where, [[THETA].sub.0] is a constant determined by the desired asymptotic impedance from the infinite biconical surface. For each value of z between zero and the antenna height h, there exists a unique element radius r. Eq. (2) was solved numerically using Newton-Raphson method to get the contour of asymptotic element as shown in Fig. 6. The flat surface obtained by the ACD contour and vertical axis of Fig. 6 is one pole of the dipole. Two of these surfaces forms a dipole known as half section of ACD and the mirror image of half section of ACD along the vertical axis gives full section ACD as shown in Fig. 7.
The characteristic impedance of loss-less transmission line is proportional to square root of the ratio of inductance and capacitance, following this premise the input impedance of ACD full section should be half of the ACD half section because capacitance increased twice and inductance reduced to half compared to ACD half section.
4. FDTD ANALYSIS AND MEASUREMENT
Half section of ACD, full section of ACD is analyzed in time domain using the finite difference time domain solver XFDTD (v7.1). The excitation waveform used for the simulation is a gaussian pulse of amplitude ~0.56 volts, FWHM ~50ps and rise time ~50ps as shown in Fig. 8. The absorbing boundary condition with seven perfectly matched layers (PML) is used for this simulation. The input impedance obtained from analysis shown in Fig. 9 shows that input impedance of ACD full section reduces to nearly half across the frequency range.
The analysis result obtained above encouraged using ACD half section as feed for 200 [ohm] IRA design and ACD full section as feed for 100 [ohm] IRA. Two ACD plates of length 184 mm and 2 mm thickness were connected in parallel at the feed point to get an input impedance of nearly half the value of the individual dipoles. The combined arms were rotated around the feed point towards the reflector and four terminating resistors each of 200 [ohm] is placed between dipole end and reflector as shown in Fig. 10. The ACD plate is aligned [+ or -] 30[degrees] from the vertical axis for the new designs. The new IRA using feed as half ACD section and the conventional IRA of 200 [ohm] input impedance is analyzed using the same gaussian excitation signal of source impedance of 200 [ohm] and the other simulation conditions remain same. The calculated return loss plot of the new and conventional IRA as shown in Fig. 12. shows that new half ACD feed IRA provide good impedance matching up to 15 GHz. Time domain far-zone electric field calculated at bore sight of the new and conventional IRA is shown in Fig. 14. XFDTD (v7.1) solver calculates the far-zone electric field at infinity and normalizes it to [absolute value of r] = 1 m. The temporal characteristics of new IRA are comparable to the conventional IRA but peak electric field of new IRA is larger than conventional IRA at the bore sight.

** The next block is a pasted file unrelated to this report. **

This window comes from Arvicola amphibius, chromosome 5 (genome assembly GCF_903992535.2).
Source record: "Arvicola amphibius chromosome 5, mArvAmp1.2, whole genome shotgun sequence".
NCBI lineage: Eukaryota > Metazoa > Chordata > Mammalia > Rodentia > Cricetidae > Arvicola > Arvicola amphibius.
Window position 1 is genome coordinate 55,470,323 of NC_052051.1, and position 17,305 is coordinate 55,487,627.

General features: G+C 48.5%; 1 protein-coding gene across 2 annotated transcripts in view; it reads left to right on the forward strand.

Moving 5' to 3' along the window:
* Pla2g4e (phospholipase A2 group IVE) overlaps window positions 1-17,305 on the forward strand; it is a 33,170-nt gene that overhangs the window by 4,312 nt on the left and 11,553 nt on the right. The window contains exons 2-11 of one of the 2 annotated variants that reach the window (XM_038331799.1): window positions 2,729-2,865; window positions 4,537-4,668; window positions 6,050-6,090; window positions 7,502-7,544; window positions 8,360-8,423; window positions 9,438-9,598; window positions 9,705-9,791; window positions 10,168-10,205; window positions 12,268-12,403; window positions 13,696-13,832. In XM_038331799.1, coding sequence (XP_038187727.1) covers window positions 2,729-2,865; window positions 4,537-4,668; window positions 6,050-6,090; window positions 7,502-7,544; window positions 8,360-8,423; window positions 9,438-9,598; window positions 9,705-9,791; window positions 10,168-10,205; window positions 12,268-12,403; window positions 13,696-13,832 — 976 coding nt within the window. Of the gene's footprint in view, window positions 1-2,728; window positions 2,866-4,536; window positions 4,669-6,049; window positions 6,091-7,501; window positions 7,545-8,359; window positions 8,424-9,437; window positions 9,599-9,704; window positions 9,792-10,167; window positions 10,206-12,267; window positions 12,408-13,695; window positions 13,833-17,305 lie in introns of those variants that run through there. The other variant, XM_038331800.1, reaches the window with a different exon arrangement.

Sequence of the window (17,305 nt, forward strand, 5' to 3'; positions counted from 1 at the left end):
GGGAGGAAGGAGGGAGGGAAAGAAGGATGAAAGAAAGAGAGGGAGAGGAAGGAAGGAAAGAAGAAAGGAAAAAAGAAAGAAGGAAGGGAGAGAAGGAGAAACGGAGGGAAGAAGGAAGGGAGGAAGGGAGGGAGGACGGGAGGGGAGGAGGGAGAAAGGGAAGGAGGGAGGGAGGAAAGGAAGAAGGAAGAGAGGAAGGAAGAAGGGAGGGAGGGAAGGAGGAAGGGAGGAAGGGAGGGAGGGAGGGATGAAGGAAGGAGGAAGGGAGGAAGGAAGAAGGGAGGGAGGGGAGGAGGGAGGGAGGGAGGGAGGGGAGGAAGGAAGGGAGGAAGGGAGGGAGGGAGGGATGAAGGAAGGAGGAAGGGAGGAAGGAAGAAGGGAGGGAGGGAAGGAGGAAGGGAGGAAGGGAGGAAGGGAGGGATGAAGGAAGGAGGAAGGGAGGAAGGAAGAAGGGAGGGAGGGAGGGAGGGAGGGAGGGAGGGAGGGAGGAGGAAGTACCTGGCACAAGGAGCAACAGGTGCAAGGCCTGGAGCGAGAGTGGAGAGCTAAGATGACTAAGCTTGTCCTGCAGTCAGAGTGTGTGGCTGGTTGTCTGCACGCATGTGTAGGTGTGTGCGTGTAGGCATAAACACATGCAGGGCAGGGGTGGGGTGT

The gain at bore sight of the new IRA is more than 4 dB higher compared to conventional IRA in higher frequencies as shown in Fig. 16. New IRA of reduced input impedance of 100 [ohm] is designed with full ACD plate of length 184 mm and 2 mm thickness and a 46 cm diameter parabolic reflector with focal length 18.4 cm as shown in Fig. 11. Feed arms are placed at [+ or -] 30[degrees] from the vertical axis and the terminating resistors of 100 [ohm] are placed between each arm ends and the reflector. New reduced impedance IRA (Fig. 11) and conventional IRA (Fig. 4) of input impedance 100 [ohm] is analyzed in time domain using XFDTD (v7.1) using the same gaussian excitation pulse of source impedance 100 [ohm] with other simulation condition remains same.
The calculated return loss plot for new and conventional IRA is shown in Fig. 13. This plot shows that new IRA offers good impedance matching from 500 MHz to 15 GHz. The time domain far-zone electric field at bore sight for new and conventional IRA is shown in Fig. 15. The peak electric field observed for new IRA is larger than conventional IRA. The gain in bore sight direction for new IRA is more than 3 dB higher compared to conventional IRA in most of the high frequency range as shown in Fig. 17. The FDTD analysis of conventional and new IRAs of both impedance categories shows the edge of new IRA over conventional IRA. The new feed becomes very useful particularly for reduced impedance IRA design because of its slimmer profile compared to conventional conical taper line. The new IRA of 100 [ohm] input impedance is further reduced to half reflector with two arms and ground plane making it a half IRA (HIRA) with input impedance 50 [ohm] to connect to standard instrumentations for measurement. The realized new HIRA is shown in Fig. 18. The 100 [ohm] terminating resistor is realized using 20 mils thick RT/Duroid 5870 with Nickel-Phosphorous resistive material instead of discrete resistors as shown in Fig. 18. Embedded resistors along with the Teflon support is used at each arm end to reduce lead inductance of discrete resistors.